Like in many countries across the globe, Sierra Leone is experiencing another uptake in the number of cases of Covid – but the ability to monitor these cases is “an awful lot lower” than other countries, says Sarah.

“We’ve seen a huge increase in other communicable diseases. At the moment, the continent of Africa is kind of set with bated breath looking at the number of wild polio cases in East Africa.

“What we’re also seeing now is increasing food insecurity month on month,” she says – a challenge that’s worsened as a result of the Russia-Ukraine war, which has been a driver for a 110% increase in fuel prices in Sierra Leone, and impacted other key imports.

All of these are a result of resources being diverted away from routine and essential healthcare. So our attention is diverted almost to just emergency response activities.  We’re seeing a drop in immunisations for routine childhood illnesses. These things will continue to have after effects long into the future.

RS63332 Samuel Ibrahim Koroma, District Delivery Manager, Kambia speaks to local Okada Riders. Gavin Douglas / Concern Worldwide Gavin Douglas / Concern Worldwide / Concern Worldwide

Vaccines for all

To continue getting vaccines to people in hard-to-reach areas and to vulnerable people, European Civil Protection and Humanitarian Aid Operations (ECHO) is funding a €2.3m vaccination programme in Sierra Leone and Liberia through Concern and the International Rescue Committee. This project is being implemented under the leadership of the Ministry of Health & Sanitation in Sierra Leone and its National Vaccination Deployment Plan. 

“The funding means we’ve been able to vaccinate people in every single district of the country,” says Sarah. “Some of those communities are almost entirely inaccessible. 

“We focused on all of the areas that were going to be left behind, all of the people who were going to be left behind – whether those be particularly vulnerable groups, such as the elderly who can’t get to health facilities, people with physical disabilities, prison populations, Okada riders, or transient groups such as the mining communities who don’t access traditional health care services.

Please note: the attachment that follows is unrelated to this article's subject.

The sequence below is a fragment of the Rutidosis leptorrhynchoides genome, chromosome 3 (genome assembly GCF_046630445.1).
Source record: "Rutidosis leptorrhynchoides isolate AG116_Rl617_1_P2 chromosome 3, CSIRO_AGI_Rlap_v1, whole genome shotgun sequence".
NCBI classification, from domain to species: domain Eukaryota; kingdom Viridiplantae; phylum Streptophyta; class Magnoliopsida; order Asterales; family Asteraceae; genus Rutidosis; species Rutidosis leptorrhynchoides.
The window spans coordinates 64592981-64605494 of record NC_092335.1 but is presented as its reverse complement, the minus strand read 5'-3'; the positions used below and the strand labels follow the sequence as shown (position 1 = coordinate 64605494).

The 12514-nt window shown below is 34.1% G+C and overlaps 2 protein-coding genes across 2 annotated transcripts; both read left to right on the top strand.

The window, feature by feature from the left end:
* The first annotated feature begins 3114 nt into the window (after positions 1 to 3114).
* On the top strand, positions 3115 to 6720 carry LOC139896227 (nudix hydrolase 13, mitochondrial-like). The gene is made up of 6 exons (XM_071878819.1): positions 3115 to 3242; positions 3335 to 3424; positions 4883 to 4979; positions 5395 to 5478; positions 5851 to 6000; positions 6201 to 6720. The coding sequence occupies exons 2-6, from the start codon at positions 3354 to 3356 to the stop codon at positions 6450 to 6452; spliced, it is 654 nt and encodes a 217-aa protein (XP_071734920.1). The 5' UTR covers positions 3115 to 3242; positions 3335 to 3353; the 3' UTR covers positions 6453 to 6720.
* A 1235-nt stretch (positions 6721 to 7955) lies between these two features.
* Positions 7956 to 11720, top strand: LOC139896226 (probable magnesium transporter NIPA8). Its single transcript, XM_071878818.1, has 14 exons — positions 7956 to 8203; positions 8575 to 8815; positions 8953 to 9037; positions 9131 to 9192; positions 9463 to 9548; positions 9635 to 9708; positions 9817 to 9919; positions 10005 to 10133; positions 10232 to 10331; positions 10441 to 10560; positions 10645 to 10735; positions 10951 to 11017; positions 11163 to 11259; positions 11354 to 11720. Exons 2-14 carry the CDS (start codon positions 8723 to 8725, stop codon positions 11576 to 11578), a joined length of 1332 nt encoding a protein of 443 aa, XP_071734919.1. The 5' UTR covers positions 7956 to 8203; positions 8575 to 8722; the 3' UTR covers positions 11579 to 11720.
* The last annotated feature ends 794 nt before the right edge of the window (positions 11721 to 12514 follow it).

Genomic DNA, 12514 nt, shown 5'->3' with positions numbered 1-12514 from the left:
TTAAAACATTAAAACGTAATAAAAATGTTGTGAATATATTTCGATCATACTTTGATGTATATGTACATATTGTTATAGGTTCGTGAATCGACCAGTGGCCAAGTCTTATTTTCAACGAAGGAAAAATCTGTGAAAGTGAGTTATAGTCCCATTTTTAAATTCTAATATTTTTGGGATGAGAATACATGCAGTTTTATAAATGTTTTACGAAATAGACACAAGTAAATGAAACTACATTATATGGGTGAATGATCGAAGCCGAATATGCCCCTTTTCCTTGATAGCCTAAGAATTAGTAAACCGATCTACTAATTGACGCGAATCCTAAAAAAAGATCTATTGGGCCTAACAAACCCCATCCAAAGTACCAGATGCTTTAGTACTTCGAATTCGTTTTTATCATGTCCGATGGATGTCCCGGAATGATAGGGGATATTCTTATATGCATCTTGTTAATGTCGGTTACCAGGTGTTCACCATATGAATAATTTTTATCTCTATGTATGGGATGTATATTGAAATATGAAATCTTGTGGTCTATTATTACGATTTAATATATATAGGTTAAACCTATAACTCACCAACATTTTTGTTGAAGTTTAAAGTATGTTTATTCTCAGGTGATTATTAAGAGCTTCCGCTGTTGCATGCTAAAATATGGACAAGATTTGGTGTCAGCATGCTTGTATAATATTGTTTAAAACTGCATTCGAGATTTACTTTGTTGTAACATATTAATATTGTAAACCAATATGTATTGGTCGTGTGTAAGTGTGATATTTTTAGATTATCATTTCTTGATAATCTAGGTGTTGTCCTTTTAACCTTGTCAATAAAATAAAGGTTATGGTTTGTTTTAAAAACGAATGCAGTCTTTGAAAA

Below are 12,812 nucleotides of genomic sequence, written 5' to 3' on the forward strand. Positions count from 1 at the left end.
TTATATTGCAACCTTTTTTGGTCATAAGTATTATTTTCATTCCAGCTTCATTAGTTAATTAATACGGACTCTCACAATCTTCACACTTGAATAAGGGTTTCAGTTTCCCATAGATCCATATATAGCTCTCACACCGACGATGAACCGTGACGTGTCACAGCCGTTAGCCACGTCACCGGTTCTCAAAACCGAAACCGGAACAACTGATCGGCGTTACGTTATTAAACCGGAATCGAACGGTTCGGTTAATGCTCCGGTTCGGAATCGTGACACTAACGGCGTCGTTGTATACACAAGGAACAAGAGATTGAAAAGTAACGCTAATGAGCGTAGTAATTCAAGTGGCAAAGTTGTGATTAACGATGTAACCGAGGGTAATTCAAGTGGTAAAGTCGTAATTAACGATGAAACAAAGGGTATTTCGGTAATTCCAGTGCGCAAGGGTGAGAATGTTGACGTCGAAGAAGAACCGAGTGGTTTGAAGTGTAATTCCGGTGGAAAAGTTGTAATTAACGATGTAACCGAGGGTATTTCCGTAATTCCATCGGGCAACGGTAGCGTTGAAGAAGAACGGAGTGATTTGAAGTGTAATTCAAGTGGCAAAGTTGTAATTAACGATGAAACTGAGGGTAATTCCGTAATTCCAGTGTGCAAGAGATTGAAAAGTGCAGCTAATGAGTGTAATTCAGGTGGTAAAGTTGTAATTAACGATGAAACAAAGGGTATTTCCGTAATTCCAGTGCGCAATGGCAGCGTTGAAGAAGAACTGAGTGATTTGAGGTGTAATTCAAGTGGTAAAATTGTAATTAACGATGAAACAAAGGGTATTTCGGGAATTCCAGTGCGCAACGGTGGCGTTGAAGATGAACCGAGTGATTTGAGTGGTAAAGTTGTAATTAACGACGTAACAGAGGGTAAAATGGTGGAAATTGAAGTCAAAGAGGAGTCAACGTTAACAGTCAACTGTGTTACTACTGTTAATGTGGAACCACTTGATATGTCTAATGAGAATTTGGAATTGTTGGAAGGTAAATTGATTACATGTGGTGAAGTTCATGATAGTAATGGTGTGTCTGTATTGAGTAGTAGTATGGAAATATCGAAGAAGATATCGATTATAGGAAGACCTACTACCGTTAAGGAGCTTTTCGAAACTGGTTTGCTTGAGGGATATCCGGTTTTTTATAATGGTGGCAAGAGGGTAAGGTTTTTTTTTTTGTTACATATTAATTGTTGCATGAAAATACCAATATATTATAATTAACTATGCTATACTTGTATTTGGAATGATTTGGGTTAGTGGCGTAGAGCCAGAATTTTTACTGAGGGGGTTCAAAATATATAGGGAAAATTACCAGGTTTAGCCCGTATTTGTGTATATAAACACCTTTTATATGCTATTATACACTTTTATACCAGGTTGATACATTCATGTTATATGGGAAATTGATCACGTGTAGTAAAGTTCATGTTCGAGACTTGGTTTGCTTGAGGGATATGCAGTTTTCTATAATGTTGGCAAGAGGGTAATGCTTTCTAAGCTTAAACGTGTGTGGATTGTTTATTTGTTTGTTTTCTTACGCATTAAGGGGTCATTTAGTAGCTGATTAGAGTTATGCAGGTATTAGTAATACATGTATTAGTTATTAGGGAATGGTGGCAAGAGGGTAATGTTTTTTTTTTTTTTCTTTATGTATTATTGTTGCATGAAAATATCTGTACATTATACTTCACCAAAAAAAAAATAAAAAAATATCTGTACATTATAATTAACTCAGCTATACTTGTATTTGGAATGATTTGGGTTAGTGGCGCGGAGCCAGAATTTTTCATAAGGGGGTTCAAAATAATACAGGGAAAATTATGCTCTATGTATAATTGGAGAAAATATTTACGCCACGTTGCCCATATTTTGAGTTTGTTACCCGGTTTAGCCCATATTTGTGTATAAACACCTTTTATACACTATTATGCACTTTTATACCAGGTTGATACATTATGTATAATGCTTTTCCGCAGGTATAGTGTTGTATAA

We’ve been able to reach huge numbers of people.

As it stands, 33.8% of the population in Sierra Leone is currently vaccinated – but work still needs to be done to tackle the virus in vulnerable countries and communities, says Sarah. 

“The last two years have been difficult for every person on the planet,” says Sarah. “There have been huge changes to people’s lives and lifestyles, there’s been huge loss in every country of the world.

“People, I think, are still grieving not only for loved ones who might have died, but grieving for the life that they used to have – and there is nothing wrong with that and there is nothing to condemn about that.

“But I think, at the same time, it’s an opportunity for us to look around and think how do we value human life globally? How have we, as a race of people got to this situation, and how can we stop this happening again?” 

Concern’s vaccination programmes in Sierra Leone and Liberia are funded by the European Union. Learn more about Concern’s work in responding to the Covid-19 pandemic in Sierra Leone and Liberia here